New treaty promises a lot for the future and fixes exactly none of the problems which are threatening the world economy.
Last time we checked in on the Euro family, everyone was terrified that cousin Silvio (and those other deadbeats: Constantine, Seamus and Fatima) wouldn’t be able to make the payments on his family business. If Silvio did that then everyone else in Europe and America, who had either loaned money to Silvio or to the people who made the loans, was going to bust. In order to fix this problem the Euros held a family meeting and put together an agreement that, if it works, would make it impossible for anyone to get into debt trouble like Silvio did ever again.
Trouble is that it doesn’t do anything about fixing Silvio’s current problem and, if that problem doesn’t get fixed, all the other issues are besides the point.
Which is why Silvio (Italy) and Juanita (Spain) have to pay more interest when they borrow money now that the agreement is in place than they did before it.
Here’s what the new EU treaty does:
Requires nations to keep deficits below 0.5 percent of GDP.
Creates penalties for failure to do so and possibly a mechanism to enforce them
Requires nations to tell each other how much debt they are taking on via bond sales – before the bond sale
Creates a permanent EU bailout fund and which can move faster than the current one
Gives the IMF up to $267 billion to lend to ailing European governments
Here’s what it doesn’t do:
Raise the $668 billion cap on the euro zone’s bailout lending capacity
Let the European Central Bank buy large amounts of bonds from struggling nations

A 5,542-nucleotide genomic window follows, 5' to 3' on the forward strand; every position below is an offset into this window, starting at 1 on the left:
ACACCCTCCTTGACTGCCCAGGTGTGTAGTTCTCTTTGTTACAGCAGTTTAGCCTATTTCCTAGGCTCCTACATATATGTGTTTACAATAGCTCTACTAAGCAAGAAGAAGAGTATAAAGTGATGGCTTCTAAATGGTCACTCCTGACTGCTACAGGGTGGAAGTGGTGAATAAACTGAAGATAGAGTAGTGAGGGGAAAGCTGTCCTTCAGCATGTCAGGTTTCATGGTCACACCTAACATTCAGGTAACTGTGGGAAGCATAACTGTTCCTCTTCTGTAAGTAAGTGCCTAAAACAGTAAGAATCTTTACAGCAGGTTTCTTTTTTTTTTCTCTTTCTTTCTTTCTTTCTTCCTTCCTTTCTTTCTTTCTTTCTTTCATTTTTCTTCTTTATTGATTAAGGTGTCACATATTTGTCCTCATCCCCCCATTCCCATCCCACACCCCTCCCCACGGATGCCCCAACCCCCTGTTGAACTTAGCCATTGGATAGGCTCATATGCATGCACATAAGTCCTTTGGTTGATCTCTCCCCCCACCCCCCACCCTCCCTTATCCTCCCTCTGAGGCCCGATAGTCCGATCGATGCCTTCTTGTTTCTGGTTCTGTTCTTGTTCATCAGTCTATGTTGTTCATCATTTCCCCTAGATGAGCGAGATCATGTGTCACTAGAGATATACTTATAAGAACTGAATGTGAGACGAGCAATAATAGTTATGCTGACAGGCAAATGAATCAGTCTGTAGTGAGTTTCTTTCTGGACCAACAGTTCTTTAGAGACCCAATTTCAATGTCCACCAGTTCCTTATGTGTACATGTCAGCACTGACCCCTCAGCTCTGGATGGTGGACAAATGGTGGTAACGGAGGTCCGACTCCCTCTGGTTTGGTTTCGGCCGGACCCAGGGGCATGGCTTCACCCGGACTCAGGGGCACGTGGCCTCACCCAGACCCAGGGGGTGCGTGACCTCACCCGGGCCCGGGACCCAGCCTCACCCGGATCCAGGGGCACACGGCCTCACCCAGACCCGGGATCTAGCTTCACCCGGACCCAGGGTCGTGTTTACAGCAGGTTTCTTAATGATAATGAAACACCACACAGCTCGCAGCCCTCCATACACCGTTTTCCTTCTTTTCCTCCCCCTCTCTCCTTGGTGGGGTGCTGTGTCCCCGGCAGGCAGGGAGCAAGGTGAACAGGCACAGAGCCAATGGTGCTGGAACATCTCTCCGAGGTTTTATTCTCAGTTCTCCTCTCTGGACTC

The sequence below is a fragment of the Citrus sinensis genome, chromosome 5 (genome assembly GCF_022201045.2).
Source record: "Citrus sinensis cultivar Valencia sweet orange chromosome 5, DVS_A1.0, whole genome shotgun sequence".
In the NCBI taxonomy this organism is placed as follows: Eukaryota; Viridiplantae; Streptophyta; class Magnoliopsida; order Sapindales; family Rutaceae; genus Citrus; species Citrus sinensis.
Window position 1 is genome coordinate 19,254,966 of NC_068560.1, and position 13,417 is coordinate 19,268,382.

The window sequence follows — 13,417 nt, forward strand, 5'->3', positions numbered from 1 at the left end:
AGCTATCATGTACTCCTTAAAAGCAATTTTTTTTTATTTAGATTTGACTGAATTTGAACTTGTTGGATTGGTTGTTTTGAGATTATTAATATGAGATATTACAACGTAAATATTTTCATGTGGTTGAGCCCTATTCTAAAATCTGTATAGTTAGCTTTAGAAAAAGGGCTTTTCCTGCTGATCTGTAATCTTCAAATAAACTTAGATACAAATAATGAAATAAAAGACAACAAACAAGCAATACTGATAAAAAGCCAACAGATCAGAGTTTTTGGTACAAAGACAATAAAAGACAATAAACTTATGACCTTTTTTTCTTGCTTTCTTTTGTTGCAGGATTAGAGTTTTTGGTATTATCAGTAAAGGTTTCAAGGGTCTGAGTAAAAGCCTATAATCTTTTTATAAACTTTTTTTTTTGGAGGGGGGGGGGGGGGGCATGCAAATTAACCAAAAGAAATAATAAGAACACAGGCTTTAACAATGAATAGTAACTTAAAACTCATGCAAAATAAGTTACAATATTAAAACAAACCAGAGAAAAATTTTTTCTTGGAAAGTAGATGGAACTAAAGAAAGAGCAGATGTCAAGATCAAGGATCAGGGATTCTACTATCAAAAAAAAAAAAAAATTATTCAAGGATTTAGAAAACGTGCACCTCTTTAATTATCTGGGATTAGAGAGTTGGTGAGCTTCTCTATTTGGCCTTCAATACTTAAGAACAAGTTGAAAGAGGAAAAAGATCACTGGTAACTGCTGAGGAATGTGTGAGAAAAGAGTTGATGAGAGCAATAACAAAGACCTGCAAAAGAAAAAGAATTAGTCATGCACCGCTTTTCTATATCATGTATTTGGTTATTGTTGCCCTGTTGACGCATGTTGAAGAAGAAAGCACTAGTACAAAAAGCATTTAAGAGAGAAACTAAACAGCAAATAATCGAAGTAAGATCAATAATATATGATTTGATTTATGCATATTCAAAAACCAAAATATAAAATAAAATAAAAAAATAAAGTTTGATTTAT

Actually say who will enforce the treaty and what power they will have to compel errant governments to comply
On the plus side, it also doesn’t give any more power to the European Commission, the EU’s alleged governing body best known for setting rules governing the appearance of bananas sold in 17 nations.
The U.K. opted out of the treaty, not because it doesn’t really do anything, but because he couldn’t get guarantees for the British financial sector. Even if you make a good move for stupid reasons, it’s still a good move. As Terry Smith of the brokers Tullett Prebon put it, “UK as isolated as someone left on the dock in Southampton as the Titanic sailed away.”
The most optimistic take on the deal is that it gave the Germans what they wanted for the future, which will make it possible for sell German voters on the idea of funding bailouts now.
Thus ends what is, by my count, the 20th “critical EU summit” since the Greeks hit the fan. Each prior summit resulted in no more than scheduling the next one. Plus ça change, plus c’est la même chose. Which is the French version of The Who’s “Meet the old boss, same as the new boss.”
CONSTANTINE VON HOFFMAN is a writer and sometime standup comedian. His work has appeared in Harvard Business Review, NPR, Sierra magazine, Brandweek, CIO, The Boston Herald, TheStreet.com, and Boston Magazine. @CurseYouKhan